By Auslan Cramb, Scottish Correspondent
01 Nov 2012
The move follows an objection from an anti–wind farm campaigner who complained about material handed out by Wind Prospect Developments Ltd at an exhibition on a proposed 12–turbine development in Midlothian, Scotland.
The leaflet, produced by the industry trade body RenewableUK, claimed that it was a “myth” that wind farms reduced the value of nearby houses.
But following the complaint from Celia Hobbs, from Penicuik, who has been fighting wind farm proposals for seven years, the ASA confirmed that Wind Prospect had provided a written assurance that it would not use the leaflet again.
She included with her complaint a newspaper article in which an estate agent said he checked for potential wind farm developments before introducing clients to new homes in the countryside.
Mrs Hobbs also quoted a ruling by the Valuation Office Agency over a wind farm at Kessingland in Suffolk, which accepted that wind turbines could reduce property values and as a result moved some homes into a lower council tax band.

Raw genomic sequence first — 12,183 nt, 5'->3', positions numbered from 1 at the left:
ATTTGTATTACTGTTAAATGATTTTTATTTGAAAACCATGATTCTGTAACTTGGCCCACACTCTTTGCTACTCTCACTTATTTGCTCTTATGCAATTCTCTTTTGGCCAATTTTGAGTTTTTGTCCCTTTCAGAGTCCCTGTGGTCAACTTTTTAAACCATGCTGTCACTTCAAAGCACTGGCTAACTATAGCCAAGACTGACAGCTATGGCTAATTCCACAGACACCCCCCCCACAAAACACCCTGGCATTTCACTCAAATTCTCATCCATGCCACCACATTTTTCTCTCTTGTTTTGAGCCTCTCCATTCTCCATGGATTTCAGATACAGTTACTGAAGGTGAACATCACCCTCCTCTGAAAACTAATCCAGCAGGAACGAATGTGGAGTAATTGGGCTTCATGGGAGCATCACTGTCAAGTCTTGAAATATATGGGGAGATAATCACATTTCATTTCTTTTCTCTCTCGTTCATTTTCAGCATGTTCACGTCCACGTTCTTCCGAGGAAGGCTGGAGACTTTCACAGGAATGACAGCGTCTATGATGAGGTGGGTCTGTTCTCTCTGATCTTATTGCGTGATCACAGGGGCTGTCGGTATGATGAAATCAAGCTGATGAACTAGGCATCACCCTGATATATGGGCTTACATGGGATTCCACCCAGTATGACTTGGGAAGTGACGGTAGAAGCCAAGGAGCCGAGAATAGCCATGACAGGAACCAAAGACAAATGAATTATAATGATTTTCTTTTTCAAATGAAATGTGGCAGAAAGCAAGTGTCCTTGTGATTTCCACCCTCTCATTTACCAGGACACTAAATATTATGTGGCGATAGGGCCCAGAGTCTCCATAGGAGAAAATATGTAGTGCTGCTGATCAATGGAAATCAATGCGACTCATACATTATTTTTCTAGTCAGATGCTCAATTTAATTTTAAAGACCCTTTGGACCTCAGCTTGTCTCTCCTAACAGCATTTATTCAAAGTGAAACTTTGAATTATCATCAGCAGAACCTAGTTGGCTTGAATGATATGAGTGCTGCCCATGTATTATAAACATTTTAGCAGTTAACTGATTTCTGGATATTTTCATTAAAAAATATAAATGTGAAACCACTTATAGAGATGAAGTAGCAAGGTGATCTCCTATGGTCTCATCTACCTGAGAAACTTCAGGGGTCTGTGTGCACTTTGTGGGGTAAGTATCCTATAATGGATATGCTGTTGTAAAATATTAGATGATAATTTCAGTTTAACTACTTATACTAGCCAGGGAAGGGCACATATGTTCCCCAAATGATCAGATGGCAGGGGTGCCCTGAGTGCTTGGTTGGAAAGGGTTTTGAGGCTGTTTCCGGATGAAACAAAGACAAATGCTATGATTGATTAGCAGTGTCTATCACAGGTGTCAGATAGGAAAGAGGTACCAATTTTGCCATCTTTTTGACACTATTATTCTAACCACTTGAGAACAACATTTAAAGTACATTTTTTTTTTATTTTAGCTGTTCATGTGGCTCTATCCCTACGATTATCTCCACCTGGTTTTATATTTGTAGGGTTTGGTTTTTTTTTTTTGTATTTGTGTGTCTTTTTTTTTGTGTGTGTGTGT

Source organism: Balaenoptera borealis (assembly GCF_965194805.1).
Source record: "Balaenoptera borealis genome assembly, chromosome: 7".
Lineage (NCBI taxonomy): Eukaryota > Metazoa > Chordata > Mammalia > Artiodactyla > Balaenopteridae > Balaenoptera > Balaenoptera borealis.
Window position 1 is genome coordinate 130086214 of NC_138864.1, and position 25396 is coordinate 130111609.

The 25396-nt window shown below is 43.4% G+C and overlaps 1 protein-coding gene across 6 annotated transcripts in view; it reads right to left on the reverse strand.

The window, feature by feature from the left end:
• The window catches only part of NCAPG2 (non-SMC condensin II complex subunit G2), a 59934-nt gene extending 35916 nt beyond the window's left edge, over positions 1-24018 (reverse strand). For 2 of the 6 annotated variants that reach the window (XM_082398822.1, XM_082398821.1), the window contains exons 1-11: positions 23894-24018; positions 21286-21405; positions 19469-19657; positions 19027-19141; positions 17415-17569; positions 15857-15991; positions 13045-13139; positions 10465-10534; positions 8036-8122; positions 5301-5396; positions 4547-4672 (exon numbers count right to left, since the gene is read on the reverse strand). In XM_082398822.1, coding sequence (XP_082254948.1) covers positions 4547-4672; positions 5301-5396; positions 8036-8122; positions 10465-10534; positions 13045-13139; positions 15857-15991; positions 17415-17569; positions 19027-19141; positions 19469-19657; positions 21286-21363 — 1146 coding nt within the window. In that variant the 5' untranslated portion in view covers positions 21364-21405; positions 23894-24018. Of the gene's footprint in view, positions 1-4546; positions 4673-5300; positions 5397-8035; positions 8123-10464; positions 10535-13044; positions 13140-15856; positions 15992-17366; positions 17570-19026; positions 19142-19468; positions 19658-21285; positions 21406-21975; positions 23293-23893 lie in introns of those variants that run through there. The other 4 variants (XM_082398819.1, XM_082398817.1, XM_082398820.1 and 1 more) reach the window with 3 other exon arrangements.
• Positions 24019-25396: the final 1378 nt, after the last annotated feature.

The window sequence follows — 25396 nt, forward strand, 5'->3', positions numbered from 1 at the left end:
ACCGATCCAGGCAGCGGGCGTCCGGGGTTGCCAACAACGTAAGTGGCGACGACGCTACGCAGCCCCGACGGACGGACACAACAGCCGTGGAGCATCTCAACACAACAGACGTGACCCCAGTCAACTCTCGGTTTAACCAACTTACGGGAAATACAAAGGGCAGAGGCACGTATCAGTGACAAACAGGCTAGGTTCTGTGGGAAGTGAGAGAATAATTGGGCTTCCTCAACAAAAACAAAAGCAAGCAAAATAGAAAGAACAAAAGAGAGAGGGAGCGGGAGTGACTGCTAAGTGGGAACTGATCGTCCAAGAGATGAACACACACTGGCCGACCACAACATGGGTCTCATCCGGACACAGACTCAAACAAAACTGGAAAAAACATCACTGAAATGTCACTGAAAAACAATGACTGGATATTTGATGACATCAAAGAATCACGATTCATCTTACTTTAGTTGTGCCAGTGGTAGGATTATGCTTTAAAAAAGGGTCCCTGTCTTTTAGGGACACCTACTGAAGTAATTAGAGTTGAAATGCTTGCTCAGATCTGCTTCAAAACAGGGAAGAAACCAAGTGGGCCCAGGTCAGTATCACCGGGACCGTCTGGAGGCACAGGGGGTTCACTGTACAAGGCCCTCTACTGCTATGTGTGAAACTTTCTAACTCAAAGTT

Mrs Hobbs, of the Penicuik Environment Protection Association, told The Daily Telegraph: “It is plain common sense that if you could choose between two properties, one in open countryside and one next to a motorway or railway line or airport or a whirling 100 metre high machine you would choose the one in open countryside.
“I am delighted with this result from the ASA after years of trying to wake people up to the misrepresentations of the renewables industry.”
The leaflet she complained about states that “UK studies show no clear relationship between the proximity of wind farms and property prices”, and quotes a Scottish Government study claiming that “those living nearest to operating wind farms are their strongest advocates”.
Mrs Hobbs, who ran a bed and breakfast business for many years in Penicuik, said such claims were partly based on a 2007 study on the Crystal Rig wind farm in the Scottish Borders, which was carried out in the town of Dunbar, six miles from the wind farm, and a time when turbines could not be seen from the town.
A spokesman for RenewableUK said there was no conclusive evidence to show that “wind farms or wind turbines had any long–term detrimental effect on house prices”. He added that many communities benefited from wind farms through large sums of money going into the “community pot”.